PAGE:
CNN's Chris Cuomo Scandal Is a Jeff Zucker Problem

(Photo by Evan Agostini/Invision/AP, File)

Jeff Zucker became president of CNN Worldwide eight years ago.

You have to understand that CNN, while always offering a left-leaning bias, was much more news-centric before he got there. And while he promised that news was going to remain the central focus for the network, his plan for CNN was to offer “attitude and a take.” So what we’ve seen CNN become since 2013 is by design. It wasn’t just some organic ideological realignment, but a forced change on the network that had branded itself as the news you can trust.


On Tuesday, I pointed out that a large part of the media bias we see isn’t just reporters’ and anchors’ own leanings, but the desire to accumulate more viewers.

There is a reason that the media acts like this, and it goes beyond “They are leftist partisan hacks.” There is a reason they didn’t want to touch any of this. It’s all because these people know who butters their bread.

News executives, account managers, and editors know that the goal in journalism isn’t journalism. The goal is to do it in a way that gets eyes on the advertisements of the people who pay them big bucks to get their ads on television and in print. As I mentioned yesterday, when Jeff Zucker came to CNN, he brought with him a background in the entertainment industry. That brought a new set of eyes to the audience and helped the network grow. But a lot of Zucker’s audience-building was aimed at people who are naturally more progressive. To keep them, the programming had to get more progressive.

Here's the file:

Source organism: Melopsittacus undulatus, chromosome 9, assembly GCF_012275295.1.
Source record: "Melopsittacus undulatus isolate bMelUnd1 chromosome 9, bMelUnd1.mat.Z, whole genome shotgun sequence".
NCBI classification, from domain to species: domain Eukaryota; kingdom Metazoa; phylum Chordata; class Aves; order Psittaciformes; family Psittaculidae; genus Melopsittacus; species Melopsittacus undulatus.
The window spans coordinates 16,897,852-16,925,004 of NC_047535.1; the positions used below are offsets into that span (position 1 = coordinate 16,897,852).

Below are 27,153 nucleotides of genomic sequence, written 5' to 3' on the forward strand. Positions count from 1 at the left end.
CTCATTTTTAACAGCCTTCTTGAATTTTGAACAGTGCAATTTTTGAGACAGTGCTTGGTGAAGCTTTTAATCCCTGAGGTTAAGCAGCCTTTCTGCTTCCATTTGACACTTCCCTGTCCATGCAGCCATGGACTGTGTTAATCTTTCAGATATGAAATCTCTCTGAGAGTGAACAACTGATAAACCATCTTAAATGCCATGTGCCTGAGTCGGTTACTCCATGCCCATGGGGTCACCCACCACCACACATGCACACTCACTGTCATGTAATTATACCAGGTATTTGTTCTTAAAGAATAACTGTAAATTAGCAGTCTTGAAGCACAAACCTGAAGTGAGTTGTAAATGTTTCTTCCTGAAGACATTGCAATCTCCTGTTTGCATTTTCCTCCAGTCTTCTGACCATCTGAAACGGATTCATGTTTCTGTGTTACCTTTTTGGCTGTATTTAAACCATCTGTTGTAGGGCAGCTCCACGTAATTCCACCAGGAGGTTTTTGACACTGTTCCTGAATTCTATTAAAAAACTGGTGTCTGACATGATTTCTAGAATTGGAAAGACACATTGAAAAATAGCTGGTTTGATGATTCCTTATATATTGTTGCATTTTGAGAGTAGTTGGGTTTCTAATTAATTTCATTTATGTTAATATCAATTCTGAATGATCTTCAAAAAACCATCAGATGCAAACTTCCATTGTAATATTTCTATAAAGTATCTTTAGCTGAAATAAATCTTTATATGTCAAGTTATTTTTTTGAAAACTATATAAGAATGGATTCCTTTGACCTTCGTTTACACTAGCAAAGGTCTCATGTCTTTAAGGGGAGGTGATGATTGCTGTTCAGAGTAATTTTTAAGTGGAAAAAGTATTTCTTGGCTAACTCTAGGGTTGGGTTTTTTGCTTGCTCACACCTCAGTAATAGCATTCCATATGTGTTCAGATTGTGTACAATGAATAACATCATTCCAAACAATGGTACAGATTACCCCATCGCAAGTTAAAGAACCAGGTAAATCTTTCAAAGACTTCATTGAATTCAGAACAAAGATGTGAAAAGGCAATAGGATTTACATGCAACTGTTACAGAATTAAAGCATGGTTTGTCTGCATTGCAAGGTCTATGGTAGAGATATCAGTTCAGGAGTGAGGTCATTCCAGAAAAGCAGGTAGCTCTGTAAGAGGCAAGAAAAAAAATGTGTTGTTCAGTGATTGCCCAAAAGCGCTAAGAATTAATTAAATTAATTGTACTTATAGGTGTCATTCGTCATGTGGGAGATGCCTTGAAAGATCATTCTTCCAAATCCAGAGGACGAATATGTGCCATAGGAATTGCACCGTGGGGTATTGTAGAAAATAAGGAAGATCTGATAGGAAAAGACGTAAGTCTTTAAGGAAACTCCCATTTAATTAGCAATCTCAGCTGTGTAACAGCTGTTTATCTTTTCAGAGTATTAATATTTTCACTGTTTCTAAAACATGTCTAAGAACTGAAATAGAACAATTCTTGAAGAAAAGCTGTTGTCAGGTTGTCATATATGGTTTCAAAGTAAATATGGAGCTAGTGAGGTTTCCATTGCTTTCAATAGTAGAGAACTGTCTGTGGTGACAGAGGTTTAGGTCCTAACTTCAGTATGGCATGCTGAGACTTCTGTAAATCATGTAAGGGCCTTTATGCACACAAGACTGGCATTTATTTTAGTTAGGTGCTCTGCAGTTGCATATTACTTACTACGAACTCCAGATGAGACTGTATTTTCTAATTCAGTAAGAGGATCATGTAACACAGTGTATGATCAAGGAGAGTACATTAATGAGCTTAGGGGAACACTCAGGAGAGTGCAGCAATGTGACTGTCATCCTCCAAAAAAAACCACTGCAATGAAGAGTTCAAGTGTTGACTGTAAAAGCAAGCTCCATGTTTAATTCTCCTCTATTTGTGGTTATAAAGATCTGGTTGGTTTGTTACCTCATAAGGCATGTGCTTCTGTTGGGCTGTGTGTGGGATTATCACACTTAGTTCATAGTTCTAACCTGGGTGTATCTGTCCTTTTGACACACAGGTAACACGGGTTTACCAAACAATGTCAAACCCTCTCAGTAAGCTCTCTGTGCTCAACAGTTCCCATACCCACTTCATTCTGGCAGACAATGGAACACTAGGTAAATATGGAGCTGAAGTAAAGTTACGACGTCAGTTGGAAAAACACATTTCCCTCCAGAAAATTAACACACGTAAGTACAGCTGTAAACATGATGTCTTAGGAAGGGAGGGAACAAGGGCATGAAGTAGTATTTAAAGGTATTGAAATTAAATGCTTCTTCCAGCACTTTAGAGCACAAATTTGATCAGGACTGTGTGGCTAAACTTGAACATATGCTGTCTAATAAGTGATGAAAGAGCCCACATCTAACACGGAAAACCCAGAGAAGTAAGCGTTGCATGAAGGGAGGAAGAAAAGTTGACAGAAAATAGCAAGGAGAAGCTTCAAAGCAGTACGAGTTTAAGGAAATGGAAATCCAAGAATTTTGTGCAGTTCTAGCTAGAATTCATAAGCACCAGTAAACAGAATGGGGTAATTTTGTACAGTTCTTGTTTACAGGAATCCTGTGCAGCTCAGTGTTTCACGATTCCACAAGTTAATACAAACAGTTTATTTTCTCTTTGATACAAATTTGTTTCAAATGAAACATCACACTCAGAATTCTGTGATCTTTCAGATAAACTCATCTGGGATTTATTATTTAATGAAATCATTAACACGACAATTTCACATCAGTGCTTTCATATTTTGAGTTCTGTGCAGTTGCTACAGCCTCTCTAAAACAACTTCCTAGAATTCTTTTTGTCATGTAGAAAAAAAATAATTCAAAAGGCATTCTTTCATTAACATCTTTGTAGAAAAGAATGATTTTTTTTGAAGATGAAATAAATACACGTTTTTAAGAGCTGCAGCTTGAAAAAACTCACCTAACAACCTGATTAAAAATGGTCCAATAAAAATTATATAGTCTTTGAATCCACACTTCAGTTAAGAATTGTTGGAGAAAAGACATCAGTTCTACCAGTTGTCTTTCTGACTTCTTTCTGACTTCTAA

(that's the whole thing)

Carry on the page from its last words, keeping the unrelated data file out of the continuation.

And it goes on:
That’s the problem with news coverage in general. It’s about audience and advertising. Unless you are run by a non-profit, state-run, or privately funded, you are at the mercy of the statistics and the money bags.

Jeff Zucker, head of CNN
Mary Altaffer

Zucker’s solution was initially to bring in documentaries and docuseries to the network. They experimented with this during prime time slots, even. But eventually, that didn’t gather enough of an audience to keep growing. So Chris Cuomo and Don Lemon became prime time hosts, giving a lot more than just “attitude and a take.” They were given free rein to go beyond the scope of news and journalism and dive deep into straight-up activism. And that worked for a bit, though it came at the expense of delegitimizing the more straight news guys at the network.


Then along came Donald J. Trump, and Zucker saw his opportunity.

He allowed Jim Acosta to become combative with the President and make the news about himself rather than the issue at the time. Acosta would later be rewarded with a hosting slot. Cuomo and Lemon were untouchable, no matter how unhinged their ranting became. Brian Stelter’s job became solely to attack Fox News. Reporters and anchors were given the chance to show outright hostility toward a major American party (much more so than they previously had) and there was nothing to keep it in check. The numbers were on the rise. His strategy was working.

And then COVID-19 happened.

The coverage became hysterical. The activism increased, the sloppy journalism increased, and the accountability somehow decreased. As we now know, the Chris Cuomo scandal runs far deeper than even the harshest of critics believed.